(2) The total length of service necessary to earn those benefits.
The relation between years of community service to total years of service is considered as providing a fair gauge of retirement benefits that are attributable to community effort. [Marriage of Judd (1977) 68 CA3d 515, 522-523].
When a spouse receives an "enhanced" pension by taking early retirement and part of the pension is community property, the community is entitled to a share of the enhancement increase, even if the enhancement is offered after separation. This right is derivative from the community property benefits accrued during the marriage. [Marriage of Lehman (1998) 18 C4th 169, 179, 185].
If the right to the early retirement benefit accrued before separation the Court must find it is a community asset. [Marriage of Drapeau (2001) 93 CA4th 1086, 1093]. California family court judges must make whatever orders are necessary or appropriate to ensure that each party receives his or her full community property share in any retirement plan, whether public or private, including all survivor and death benefits. [FC §2610(a)]. This includes ordering a retirement plan to make payments directly to a nonmember of a party's community property interest in retirement benefits. [FC §2610(a)(4).]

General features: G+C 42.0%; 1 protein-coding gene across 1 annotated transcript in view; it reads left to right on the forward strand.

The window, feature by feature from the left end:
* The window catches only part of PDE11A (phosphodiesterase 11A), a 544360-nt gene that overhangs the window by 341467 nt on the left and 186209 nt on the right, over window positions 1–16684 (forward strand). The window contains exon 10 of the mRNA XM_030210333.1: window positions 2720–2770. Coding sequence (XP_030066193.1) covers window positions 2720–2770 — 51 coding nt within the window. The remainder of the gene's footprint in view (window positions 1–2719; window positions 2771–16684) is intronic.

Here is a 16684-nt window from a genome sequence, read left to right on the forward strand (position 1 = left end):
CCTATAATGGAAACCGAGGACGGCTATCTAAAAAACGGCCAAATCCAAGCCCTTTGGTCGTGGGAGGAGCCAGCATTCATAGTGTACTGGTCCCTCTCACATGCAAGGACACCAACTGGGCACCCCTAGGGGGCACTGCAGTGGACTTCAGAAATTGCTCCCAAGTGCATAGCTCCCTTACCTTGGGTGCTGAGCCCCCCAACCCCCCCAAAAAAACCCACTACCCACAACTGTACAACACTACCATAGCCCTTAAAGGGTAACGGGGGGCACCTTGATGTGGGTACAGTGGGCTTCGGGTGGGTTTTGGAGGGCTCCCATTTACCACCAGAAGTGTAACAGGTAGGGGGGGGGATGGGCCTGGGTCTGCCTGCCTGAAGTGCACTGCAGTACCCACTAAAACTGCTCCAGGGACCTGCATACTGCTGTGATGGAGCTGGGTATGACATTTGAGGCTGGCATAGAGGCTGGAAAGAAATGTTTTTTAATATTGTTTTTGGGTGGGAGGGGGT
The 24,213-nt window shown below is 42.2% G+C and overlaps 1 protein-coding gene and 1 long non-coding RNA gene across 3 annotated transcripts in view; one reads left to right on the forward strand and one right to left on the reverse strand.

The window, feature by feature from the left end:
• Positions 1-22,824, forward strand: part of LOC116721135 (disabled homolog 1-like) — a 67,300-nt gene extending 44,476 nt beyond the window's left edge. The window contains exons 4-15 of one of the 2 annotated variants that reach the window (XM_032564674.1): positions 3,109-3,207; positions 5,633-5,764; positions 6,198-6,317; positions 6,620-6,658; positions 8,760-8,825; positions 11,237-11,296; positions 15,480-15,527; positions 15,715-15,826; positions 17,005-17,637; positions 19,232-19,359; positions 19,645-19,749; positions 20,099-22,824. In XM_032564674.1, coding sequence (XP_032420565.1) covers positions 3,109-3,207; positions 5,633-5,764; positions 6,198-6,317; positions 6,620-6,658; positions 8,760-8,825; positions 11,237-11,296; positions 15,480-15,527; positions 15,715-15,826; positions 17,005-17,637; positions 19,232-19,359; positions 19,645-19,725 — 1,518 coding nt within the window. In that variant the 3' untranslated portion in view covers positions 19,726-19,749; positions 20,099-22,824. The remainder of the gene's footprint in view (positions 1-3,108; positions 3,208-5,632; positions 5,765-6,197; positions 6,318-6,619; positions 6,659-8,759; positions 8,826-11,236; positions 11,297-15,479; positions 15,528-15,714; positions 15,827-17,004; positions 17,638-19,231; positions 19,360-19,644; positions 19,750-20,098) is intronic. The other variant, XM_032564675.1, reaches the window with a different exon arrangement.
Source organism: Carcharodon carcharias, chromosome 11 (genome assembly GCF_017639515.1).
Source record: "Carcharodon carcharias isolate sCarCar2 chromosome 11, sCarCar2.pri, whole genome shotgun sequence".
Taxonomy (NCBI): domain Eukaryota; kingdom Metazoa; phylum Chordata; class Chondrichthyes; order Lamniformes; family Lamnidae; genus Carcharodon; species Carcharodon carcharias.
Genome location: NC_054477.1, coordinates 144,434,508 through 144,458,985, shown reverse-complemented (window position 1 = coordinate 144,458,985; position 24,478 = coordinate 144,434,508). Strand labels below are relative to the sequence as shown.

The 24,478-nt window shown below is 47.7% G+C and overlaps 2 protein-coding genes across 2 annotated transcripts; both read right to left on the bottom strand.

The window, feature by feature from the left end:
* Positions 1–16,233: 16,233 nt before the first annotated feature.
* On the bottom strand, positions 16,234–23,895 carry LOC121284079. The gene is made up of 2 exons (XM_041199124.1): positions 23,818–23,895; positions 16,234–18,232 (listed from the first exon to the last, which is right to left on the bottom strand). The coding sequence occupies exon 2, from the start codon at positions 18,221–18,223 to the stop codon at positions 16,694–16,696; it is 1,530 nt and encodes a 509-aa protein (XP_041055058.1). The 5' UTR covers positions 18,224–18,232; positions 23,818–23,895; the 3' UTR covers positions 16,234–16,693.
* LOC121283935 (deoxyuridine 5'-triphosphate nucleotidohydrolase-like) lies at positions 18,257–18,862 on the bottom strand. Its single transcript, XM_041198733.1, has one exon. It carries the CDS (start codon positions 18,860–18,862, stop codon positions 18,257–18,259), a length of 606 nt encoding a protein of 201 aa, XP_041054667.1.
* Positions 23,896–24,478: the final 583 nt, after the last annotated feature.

Courts may not order a retirement plan to:
- Pay benefits in any manner that will increase the amount of benefits; or
- Pay benefits to any party at any time before the member retires, except as provided in public employee retirement plans or if the plan so provides.
Trial courts have broad discretion in dividing the community interest in a spouse's defined benefit pension rights. They can exercise discretion in either of two ways [Marriage of Bergman (1985) 168 CA3d 742, 749, 755]:
- Cash-out method: The Court determine the present value of the pension based on actuarial evidence presented by the parties. It then determine the community property interest in the present value based on the percentage of the party's employment while married and before separation. Finally, it awards the pension right to the employee and award offsetting assets, an equalizing payment, or both to the other spouse.
- In-kind division: The judge determines the percentage of the pension that is community based on the spouse's employment during marriage and before separation. The Court orders one-half of the community portion paid to the non-employee spouse as it is received. It may reserve jurisdiction to supervise payments as they become due.